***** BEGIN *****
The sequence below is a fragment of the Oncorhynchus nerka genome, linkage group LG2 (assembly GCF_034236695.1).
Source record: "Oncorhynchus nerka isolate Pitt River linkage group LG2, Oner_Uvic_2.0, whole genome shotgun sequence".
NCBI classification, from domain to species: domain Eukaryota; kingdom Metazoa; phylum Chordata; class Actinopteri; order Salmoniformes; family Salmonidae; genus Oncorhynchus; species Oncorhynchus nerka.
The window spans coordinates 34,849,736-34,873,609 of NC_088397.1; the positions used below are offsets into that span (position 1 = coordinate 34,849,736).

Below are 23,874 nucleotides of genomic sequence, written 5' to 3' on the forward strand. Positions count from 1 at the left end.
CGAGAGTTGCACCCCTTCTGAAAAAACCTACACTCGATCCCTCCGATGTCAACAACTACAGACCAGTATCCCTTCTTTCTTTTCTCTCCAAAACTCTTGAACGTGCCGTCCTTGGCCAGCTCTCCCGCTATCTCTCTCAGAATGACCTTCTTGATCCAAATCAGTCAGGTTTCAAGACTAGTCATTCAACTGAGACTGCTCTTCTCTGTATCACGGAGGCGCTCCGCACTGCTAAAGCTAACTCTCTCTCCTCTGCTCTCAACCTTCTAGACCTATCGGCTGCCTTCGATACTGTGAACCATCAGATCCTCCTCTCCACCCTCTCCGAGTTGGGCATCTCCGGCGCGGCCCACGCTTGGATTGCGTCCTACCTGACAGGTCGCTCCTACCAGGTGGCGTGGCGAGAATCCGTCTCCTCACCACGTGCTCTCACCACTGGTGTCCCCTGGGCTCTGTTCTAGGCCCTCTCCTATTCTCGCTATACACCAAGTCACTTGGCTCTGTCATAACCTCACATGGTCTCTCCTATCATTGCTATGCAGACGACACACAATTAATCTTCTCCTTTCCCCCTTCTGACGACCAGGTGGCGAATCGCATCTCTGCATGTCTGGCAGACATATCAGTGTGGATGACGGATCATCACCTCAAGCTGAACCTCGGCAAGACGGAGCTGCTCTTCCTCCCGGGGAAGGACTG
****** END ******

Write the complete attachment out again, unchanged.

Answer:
The sequence below is a fragment of the Oncorhynchus nerka genome, linkage group LG2 (assembly GCF_034236695.1).
Source record: "Oncorhynchus nerka isolate Pitt River linkage group LG2, Oner_Uvic_2.0, whole genome shotgun sequence".
NCBI classification, from domain to species: domain Eukaryota; kingdom Metazoa; phylum Chordata; class Actinopteri; order Salmoniformes; family Salmonidae; genus Oncorhynchus; species Oncorhynchus nerka.
The window spans coordinates 34,849,736-34,873,609 of NC_088397.1; the positions used below are offsets into that span (position 1 = coordinate 34,849,736).

Below are 23,874 nucleotides of genomic sequence, written 5' to 3' on the forward strand. Positions count from 1 at the left end.
CGAGAGTTGCACCCCTTCTGAAAAAACCTACACTCGATCCCTCCGATGTCAACAACTACAGACCAGTATCCCTTCTTTCTTTTCTCTCCAAAACTCTTGAACGTGCCGTCCTTGGCCAGCTCTCCCGCTATCTCTCTCAGAATGACCTTCTTGATCCAAATCAGTCAGGTTTCAAGACTAGTCATTCAACTGAGACTGCTCTTCTCTGTATCACGGAGGCGCTCCGCACTGCTAAAGCTAACTCTCTCTCCTCTGCTCTCAACCTTCTAGACCTATCGGCTGCCTTCGATACTGTGAACCATCAGATCCTCCTCTCCACCCTCTCCGAGTTGGGCATCTCCGGCGCGGCCCACGCTTGGATTGCGTCCTACCTGACAGGTCGCTCCTACCAGGTGGCGTGGCGAGAATCCGTCTCCTCACCACGTGCTCTCACCACTGGTGTCCCCTGGGCTCTGTTCTAGGCCCTCTCCTATTCTCGCTATACACCAAGTCACTTGGCTCTGTCATAACCTCACATGGTCTCTCCTATCATTGCTATGCAGACGACACACAATTAATCTTCTCCTTTCCCCCTTCTGACGACCAGGTGGCGAATCGCATCTCTGCATGTCTGGCAGACATATCAGTGTGGATGACGGATCATCACCTCAAGCTGAACCTCGGCAAGACGGAGCTGCTCTTCCTCCCGGGGAAGGACTG